NBA star Chris Paul recently released his brand new book, “Sixty-One: Life Lessons from Papa, On and Off the Court.” In the book, CP3 dives deep into his special relationship with his grandfather, Nathaniel Jones, who tragically died at just 61-years old. Paul later scored 61 points in a high school game to honor Jones, hence the title of the book. Paul recently opened up on his book immediately after news broke that he was being traded from the Phoenix Suns to the Washington Wizards, per

“He was everything,” Paul said of his grandfather. “He was everything, I mean… he used to be working on cars with a cigarette hanging out of his mouth talking. Just showing me and my brother and our family what the work looked like, just day in and day out. I talk about it in my book, just the way his hands looked, it was just so nasty with oil and stuff on them all the time. He didn't care… the love that he showed to our entire family is something that I'll never forget.”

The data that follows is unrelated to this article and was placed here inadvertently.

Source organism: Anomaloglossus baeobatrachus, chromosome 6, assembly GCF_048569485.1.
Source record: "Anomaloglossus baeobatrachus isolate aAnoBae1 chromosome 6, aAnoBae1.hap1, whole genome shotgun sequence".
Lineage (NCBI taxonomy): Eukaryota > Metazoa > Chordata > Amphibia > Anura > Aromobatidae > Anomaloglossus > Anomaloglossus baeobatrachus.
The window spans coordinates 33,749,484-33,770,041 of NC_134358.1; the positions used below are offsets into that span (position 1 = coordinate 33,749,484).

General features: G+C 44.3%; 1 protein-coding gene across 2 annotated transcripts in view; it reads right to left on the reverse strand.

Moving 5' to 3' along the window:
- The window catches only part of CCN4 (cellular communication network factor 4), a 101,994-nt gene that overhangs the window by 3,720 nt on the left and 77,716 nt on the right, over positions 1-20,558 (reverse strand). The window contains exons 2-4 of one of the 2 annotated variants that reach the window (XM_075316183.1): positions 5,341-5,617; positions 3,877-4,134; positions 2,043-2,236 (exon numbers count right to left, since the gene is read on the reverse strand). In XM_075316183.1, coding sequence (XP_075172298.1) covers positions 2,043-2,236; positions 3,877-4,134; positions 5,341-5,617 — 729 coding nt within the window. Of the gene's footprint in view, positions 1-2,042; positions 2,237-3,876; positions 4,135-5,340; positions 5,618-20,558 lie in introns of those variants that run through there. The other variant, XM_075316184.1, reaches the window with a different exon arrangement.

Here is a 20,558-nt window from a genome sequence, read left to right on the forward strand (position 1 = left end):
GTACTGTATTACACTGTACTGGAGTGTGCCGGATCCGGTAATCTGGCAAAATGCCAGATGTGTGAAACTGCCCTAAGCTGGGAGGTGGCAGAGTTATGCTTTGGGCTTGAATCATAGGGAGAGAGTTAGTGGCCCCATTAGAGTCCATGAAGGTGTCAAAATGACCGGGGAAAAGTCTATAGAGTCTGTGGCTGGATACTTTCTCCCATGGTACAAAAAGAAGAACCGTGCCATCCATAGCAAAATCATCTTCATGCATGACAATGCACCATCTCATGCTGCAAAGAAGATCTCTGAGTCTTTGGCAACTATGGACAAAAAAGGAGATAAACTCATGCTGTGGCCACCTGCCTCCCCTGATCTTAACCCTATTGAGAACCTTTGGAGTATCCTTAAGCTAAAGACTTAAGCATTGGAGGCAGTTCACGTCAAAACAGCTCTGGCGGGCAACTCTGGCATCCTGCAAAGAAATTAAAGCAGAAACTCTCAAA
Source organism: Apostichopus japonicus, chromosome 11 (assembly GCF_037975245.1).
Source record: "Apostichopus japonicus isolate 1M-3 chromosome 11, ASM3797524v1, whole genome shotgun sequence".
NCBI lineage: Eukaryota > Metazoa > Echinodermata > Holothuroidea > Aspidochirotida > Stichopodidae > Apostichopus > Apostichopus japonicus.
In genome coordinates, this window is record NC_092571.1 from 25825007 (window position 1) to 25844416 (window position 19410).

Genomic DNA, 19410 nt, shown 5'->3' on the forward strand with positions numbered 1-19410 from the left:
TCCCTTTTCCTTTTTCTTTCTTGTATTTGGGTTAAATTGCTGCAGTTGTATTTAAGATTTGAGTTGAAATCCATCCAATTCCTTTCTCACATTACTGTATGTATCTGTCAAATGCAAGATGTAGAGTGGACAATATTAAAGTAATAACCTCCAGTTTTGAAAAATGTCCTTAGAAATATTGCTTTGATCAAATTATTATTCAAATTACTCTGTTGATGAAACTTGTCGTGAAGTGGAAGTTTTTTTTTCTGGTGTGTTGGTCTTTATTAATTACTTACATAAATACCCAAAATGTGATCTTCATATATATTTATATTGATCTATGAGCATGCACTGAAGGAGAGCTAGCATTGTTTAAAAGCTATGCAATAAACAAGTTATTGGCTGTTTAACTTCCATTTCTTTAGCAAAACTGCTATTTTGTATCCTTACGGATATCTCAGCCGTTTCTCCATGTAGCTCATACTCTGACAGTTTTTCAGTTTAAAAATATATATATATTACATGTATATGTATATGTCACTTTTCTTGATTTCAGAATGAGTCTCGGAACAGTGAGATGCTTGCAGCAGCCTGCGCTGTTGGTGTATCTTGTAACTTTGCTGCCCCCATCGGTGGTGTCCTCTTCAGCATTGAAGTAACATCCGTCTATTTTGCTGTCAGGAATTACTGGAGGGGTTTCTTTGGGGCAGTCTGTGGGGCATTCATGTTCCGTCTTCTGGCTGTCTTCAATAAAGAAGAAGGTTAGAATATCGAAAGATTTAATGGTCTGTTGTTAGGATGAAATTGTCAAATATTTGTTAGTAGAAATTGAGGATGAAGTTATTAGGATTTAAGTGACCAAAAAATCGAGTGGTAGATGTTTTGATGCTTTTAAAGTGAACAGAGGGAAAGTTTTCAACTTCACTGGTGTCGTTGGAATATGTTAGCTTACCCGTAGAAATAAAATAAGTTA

Chris Paul was reportedly dealt to Washington in a trade that sent Bradley Beal to Phoenix. However, there are no guarantees that Paul will play for the Wizards. He could end up elsewhere at some point soon.

For now, CP3 is focused on promoting his new book. He makes it clear just how much his “Papa” meant to him. The story in itself is an emotional one, and Paul is doing everything he can to honor Jones' legacy.

Paul, who as aforementioned scored exactly 61 points in a high school game and even threw his last free throw attempt out of bounds to not surpass the number, discussed that story as well.

“It meant everything,” Paul said of the 61-point game. “November 14th I signed my letter of intent to go to Wake Forest. On the 15th is when my grandfather was murdered. The 19th was his funereal, the 20th was the first game of my senior year. So I had 59 (points), I drove, made the shot, and got fouled. That's when I walked to the free throw line and threw the ball out, looked over at my dad, my brother, and I just hugged them and cried.

“I knew all my family was in town for the funeral, so it was something we could share for the rest of our lives.”

Chris Paul's book is out and available now.